Regional fire service plan backlash

THE East Anglian Daily Times today launches a vitally important campaign to safeguard the future of Suffolk Fire Service.Deputy Prime Minister John Prescott yesterday unveiled a blueprint for the future of the nation's fire service, including a clear intention to create regional fire authorities.

By Jonathan Barnes

THE East Anglian Daily Times today launches a vitally important campaign to safeguard the future of Suffolk Fire Service.

Deputy Prime Minister John Prescott yesterday unveiled a blueprint for the future of the nation's fire service, including a clear intention to create regional fire authorities.

In this area's case, it could potentially mean a fire service for the huge East of England area, including Suffolk, Essex, Norfolk, Cambridgeshire, Hertfordshire and Bedfordshire.


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Although such regional fire authorities would initially be created in areas with elected regional assemblies, the Government's agenda is clearly to regionalise this life-saving service throughout the country.

One likely change would see control rooms – currently based in each county to co-ordinate responses to emergencies – being centralised to a single command base.

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Last night, MPs and fire officials voiced concern about any such moves, claiming it would not benefit the county's people.

And launching the EADT's No to Regional Fire Service campaign, editor Terry Hunt said: "While there is much positive in Mr Prescott's plans to modernise the fire service, we believe passionately that any move towards regional fire-fighting is quite simply wrong and dangerous.

"Like all emergency services, efficient fire brigades should be run locally, by local people, for local people. Once any level of decision-making is removed from the local level, then, in this newspaper's view, it represents an extremely worrying step.

"In his White Paper, Mr Prescott talks about the creation of regional control rooms, where 999 calls would be taken. Where would calls from Suffolk be routed? It could be as far away as Luton!

"You only have to look at the difficulties which the ambulance service faced immediately after amalgamating to serve three counties.

"On one notorious occasion, an ambulance was sent to Somersham in Cambridgeshire instead of Somersham in Suffolk, where the emergency actually was. That was with only three counties - any regional fire service would be serving six counties."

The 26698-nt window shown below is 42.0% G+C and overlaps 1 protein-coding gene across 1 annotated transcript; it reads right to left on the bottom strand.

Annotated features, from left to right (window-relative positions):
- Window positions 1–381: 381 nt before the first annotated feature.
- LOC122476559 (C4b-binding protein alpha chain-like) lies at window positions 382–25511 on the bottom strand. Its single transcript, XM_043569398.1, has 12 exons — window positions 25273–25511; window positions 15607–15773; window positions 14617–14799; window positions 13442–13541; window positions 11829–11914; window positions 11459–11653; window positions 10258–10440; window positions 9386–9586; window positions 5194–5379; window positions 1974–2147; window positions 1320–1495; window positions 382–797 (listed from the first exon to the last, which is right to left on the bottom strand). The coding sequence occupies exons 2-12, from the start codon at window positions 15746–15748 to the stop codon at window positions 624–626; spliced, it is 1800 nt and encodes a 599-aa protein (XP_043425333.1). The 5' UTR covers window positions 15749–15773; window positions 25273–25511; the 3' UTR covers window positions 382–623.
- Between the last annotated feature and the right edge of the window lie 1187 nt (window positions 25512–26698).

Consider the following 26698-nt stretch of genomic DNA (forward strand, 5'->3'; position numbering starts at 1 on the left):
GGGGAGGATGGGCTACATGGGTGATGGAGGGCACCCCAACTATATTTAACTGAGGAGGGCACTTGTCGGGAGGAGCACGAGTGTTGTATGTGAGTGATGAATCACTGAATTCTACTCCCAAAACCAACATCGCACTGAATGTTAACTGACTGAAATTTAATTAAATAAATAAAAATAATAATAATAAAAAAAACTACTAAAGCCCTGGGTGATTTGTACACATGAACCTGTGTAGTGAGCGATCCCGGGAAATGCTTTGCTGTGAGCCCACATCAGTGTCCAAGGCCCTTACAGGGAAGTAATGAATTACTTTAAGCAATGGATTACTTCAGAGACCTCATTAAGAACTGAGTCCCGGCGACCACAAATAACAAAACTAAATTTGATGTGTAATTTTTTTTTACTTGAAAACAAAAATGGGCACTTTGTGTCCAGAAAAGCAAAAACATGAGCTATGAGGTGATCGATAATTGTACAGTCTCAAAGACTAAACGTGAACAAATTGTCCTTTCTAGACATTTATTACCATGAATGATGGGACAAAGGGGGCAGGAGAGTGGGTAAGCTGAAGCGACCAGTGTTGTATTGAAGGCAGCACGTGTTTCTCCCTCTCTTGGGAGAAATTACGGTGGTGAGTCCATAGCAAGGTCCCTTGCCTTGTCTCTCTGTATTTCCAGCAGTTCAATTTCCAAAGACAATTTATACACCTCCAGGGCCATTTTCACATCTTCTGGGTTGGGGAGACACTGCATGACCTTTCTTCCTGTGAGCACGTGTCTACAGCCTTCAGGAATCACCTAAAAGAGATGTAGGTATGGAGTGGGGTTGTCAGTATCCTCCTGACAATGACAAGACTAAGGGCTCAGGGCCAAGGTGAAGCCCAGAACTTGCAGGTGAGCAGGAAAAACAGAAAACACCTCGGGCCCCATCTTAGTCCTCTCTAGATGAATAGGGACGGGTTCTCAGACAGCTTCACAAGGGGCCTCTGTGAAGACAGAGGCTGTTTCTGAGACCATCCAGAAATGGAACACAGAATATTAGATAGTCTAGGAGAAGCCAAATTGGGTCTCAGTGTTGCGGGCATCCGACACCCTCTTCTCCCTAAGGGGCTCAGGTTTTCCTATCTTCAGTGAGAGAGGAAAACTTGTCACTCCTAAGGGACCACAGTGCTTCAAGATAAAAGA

The EADT is today asking readers to sign a petition form which will be sent to Mr Prescott, leaving him in no doubt as to the strength of feeling in this part of the world.

Outlining the White Paper, Mr Prescott revealed 6,000 jobs could be lost in the fire service over the next few years – although he said none of them would be compulsory.

He explained that working practices would be revamped and there will be big changes to the way the service operates to make it more efficient and prevent fires and arson attacks.

The White Paper, Our Fire and Rescue Service, revealed how fire authorities will be pressed to make "regional management arrangements" to deliver many services, with the Government using powers to make compulsory changes if the voluntary approach does not deliver.

But Richard Spring, the Conservative MP for West Suffolk, said: "This is completely unacceptable - I am bitterly opposed to the idea.

"Increasing local decisions are being made miles away from Suffolk and the people who they affect - they have no control or ownership of the things that are important to them.

"Our firefighters do an excellent, professional job and those whom I have spoken to dread the thought of regionalism."

Peter Monk, Suffolk County Council executive committee member with responsibility for fire service matters, said the authority would be "sceptical" of a regional approach.

"There seems to be an obsession with this and I don't think a regional fire service would necessarily work," he said.

"I don't think it would be of benefit to the people of Suffolk and we would be very wary of it. See what happens when you give roads to the Highways Agency – it isn't as good as when they are run by local authorities."

Mr Prescott said he hoped the White Paper would tackle the "shortcomings" revealed during the nine-month-long firefighters' pay row.

He said details of the planned changes would be sent to all 55,000 firefighters and added he hoped everyone would study carefully plans for the "fresh approach to a fresh future".

The White Paper is the Government's response to proposals in a review by Sir George Bain, made at the height of the firefighters' dispute last year.

Last night, the Fire Brigades Union refused to be drawn on how it will respond to the changes, saying it would not make a knee-jerk reaction.

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